The party has been forthcoming in its plans for decarbonisation, both before and after the General Election taking place in December was announced, and as such few of the policy announcements within the manifesto will come as a surprise. Instead, it emphasises the party’s plans to ensure that 90% of the UK's energy comes from renewables by 2030.
The party is now pledging to be "on track" to reach net zero in the 2030s, a slight deviation to the motion passed at the party conference in September for net zero by 2030.
Labour plans on reaching 90% renewables by 2030 predominantly through the expansion of solar and wind power.
This will be funded through the £250 billion Green Transformation Fund, £60 billion of which will be spent on energy efficiency upgrades for homes throughout the country.
Ahead of the launch, Labour leader Jeremy Corbyn said: “Labour will bring the country together to face a common challenge and mobilise all our national resources, both financial and human, to kick-start a Green Industrial Revolution.
“Just as the original Industrial Revolution brought cutting edge industry and jobs to our towns, Labour’s world-leading Green Industrial Revolution will create rewarding, well-paid jobs and whole new industries to revive parts of our country that have been neglected for too long.”
Solar panels to cover 22,000 football pitches
In order to source 90% of the country’s power from renewables, the Labour party is promising enough solar panels to cover, 22,000 football pitches. This pledge expands on the solar promises the party has already made as part of its Warm Homes for All initiative. This included the installation of solar PV at 1.75 million additional homes around the country by 2030.
Little extra detail on the party’s plans for solar power was given, however last week it announced that it would install solar power hubs on 2,000 buildings around the country.
It is also pledging 7,000 new offshore wind turbines and 2,000 new onshore wind panels to meet the 90% goal.
New nuclear power is also included in the manifesto, in contrast to the Green Party’s manifesto which stated that it would get rid of new nuclear and the Liberal Democrats manifesto which made no mention of nuclear as a form of power generation.
Labour also pledged that “to balance the grid, we will expand power storage and invest in grid enhancements and interconnectors”.
Grid balancing is outlined within the party’s previous 30 by 2030 report, however - recommendations from which the party said it would "develop". It stated that there is no obvious pathway as yet, that there should be an investigation followed by rapid and extensive updates.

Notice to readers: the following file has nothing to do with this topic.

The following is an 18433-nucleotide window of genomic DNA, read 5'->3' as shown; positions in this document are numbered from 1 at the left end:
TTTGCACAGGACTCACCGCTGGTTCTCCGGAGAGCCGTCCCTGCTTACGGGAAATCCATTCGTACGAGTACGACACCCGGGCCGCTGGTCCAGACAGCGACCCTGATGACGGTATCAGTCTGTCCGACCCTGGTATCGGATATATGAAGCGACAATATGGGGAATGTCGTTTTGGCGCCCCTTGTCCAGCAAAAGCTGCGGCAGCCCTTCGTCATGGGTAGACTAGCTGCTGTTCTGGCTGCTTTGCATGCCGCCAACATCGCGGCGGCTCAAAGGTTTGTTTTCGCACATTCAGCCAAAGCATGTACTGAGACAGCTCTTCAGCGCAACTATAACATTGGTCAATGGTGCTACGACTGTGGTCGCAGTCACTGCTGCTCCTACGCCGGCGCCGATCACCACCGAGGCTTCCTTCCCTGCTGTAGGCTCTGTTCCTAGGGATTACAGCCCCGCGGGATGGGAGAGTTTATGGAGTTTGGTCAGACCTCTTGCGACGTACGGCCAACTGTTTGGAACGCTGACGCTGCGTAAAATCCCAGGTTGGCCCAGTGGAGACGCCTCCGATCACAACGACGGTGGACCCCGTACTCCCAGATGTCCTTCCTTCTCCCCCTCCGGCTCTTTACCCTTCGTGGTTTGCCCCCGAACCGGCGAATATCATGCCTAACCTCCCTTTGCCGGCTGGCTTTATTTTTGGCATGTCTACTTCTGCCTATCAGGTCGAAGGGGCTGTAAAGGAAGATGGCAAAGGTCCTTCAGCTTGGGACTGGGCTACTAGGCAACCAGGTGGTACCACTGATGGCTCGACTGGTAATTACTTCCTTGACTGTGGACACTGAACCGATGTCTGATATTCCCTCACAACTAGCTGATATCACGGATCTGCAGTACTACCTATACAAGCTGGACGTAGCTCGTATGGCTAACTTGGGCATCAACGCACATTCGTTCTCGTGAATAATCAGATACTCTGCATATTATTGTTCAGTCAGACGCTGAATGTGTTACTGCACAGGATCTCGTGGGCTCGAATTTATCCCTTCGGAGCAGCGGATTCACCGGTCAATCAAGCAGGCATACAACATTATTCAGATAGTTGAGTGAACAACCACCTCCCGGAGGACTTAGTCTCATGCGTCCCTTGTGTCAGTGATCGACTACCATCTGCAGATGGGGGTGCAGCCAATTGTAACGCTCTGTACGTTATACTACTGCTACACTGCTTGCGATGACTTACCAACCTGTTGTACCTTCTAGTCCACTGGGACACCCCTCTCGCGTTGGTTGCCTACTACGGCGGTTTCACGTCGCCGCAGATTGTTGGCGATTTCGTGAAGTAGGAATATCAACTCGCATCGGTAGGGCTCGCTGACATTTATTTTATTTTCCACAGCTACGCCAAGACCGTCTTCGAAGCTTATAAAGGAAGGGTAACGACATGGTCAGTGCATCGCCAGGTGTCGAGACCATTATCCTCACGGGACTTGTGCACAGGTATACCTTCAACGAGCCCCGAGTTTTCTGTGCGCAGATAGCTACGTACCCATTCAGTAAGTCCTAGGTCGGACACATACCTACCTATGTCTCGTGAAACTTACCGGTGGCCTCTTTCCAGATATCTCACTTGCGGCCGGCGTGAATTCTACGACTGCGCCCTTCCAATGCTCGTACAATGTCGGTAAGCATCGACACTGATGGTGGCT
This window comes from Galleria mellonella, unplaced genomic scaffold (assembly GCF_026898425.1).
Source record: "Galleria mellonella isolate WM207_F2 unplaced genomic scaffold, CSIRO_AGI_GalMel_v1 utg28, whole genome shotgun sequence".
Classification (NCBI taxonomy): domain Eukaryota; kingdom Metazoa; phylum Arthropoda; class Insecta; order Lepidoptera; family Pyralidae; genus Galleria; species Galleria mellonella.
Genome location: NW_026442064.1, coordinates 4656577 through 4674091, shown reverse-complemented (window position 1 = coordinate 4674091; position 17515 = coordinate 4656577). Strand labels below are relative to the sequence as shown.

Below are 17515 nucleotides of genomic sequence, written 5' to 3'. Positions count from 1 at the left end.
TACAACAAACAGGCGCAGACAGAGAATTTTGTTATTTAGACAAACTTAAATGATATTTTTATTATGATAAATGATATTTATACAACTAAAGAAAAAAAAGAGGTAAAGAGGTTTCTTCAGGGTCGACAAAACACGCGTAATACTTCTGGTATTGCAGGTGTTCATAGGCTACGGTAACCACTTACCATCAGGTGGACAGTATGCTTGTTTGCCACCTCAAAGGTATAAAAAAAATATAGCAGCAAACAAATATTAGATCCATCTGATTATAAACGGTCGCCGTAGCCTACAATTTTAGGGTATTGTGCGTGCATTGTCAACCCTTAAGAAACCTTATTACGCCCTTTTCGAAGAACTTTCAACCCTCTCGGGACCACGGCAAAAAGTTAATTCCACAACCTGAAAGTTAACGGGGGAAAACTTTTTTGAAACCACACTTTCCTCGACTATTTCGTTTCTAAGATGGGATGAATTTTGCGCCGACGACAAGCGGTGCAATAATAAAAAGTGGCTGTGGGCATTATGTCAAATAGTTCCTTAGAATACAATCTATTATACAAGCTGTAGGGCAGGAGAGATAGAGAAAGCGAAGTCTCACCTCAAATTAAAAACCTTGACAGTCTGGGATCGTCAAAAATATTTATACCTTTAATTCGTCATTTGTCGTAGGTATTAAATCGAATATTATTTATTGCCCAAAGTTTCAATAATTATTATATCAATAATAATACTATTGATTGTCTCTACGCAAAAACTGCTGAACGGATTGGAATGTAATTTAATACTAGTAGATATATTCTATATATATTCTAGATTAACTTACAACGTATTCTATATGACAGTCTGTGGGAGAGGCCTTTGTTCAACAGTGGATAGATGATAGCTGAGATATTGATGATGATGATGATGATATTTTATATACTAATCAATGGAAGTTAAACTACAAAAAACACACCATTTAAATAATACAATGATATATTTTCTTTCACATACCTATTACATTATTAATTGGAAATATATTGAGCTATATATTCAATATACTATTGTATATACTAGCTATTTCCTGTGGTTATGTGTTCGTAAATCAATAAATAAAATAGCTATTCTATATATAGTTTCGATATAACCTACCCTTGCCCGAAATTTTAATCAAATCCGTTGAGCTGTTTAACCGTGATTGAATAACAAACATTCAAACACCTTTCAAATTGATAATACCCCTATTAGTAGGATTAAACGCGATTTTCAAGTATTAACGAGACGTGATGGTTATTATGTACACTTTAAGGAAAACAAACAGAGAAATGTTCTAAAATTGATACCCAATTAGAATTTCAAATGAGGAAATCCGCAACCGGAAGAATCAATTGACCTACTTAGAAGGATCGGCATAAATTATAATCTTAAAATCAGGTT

Energy research and consultancy company Delta-EE welcomed Labour’s commitment to renewables in its manifesto, but “urged all parties to consider going further and faster.”
Andy Bradley, the company’s director said: “A deadline of net zero by 2030 is less important than the policies required to help us reach it. We’ve already seen the electricity sector decarbonise at a significant rate but heat and transport now lag behind.
“Promised new investment and training put us on the right track but these sectors will need to be transformed to help us reach our decarbonisation targets and we don’t see that level of detail with these ambitions.”
A key aspect of Labour’s policies is its proposed windfall tax for oil companies, so that “the companies that knowingly damaged our climate will help cover the costs.” The party sought to calm fears that such a move would cost jobs, claiming that it had a strategy to safeguard the people, jobs and skills that depend on the offshore oil and gas industry.
Labour says that its Green Industrial Revolution would help create a million climate jobs, including those in manufacturing to support industry’s such as offshore wind.
Nationalisation: a saving or an expense?
The Labour party's plans for nationalising the energy sector, creating a new UK National Energy Agency that will own and maintain the national grid, were present in the manifesto, which descirbed privatisation as a “disaster for both our planet and our wallets.”
Instead, the party pledges that “in public hands, energy and water will be treated as rights rather than commodities, with any surplus reinvested or used to reduce bills.”
Existing DNOs will be replaced with 14 new Regional Energy Agencies, whilst the supply arms of the Big Six energy companies will be brought into public ownership.
The manifesto says that not only will having these organisations within public ownership reduce expense, it will also aid with decarbonisation.
“Whereas private network companies have failed to upgrade the grid at the speed and scale needed, publicly owned networks will accelerate and co-ordinate investment to connect renewable and low-carbon energy while working with energy unions to support energy workers through the transition.”
Howeverm a spokesperson for the Energy Networks Association said: “Independent research shows that state ownership proposals are likely to lead to delays to decarbonisation, reduced public accountability, disruption to innovation and higher costs to billpayers.
“Time to reach net zero is running out - let’s not waste it by needlessly scrapping a system that works.”
This was echoed in a statement from Big Six company SSE today, saying: “This is a time for working together now to tackle the climate crisis, not waste years attempting a very costly, complex and controversial nationalisation.”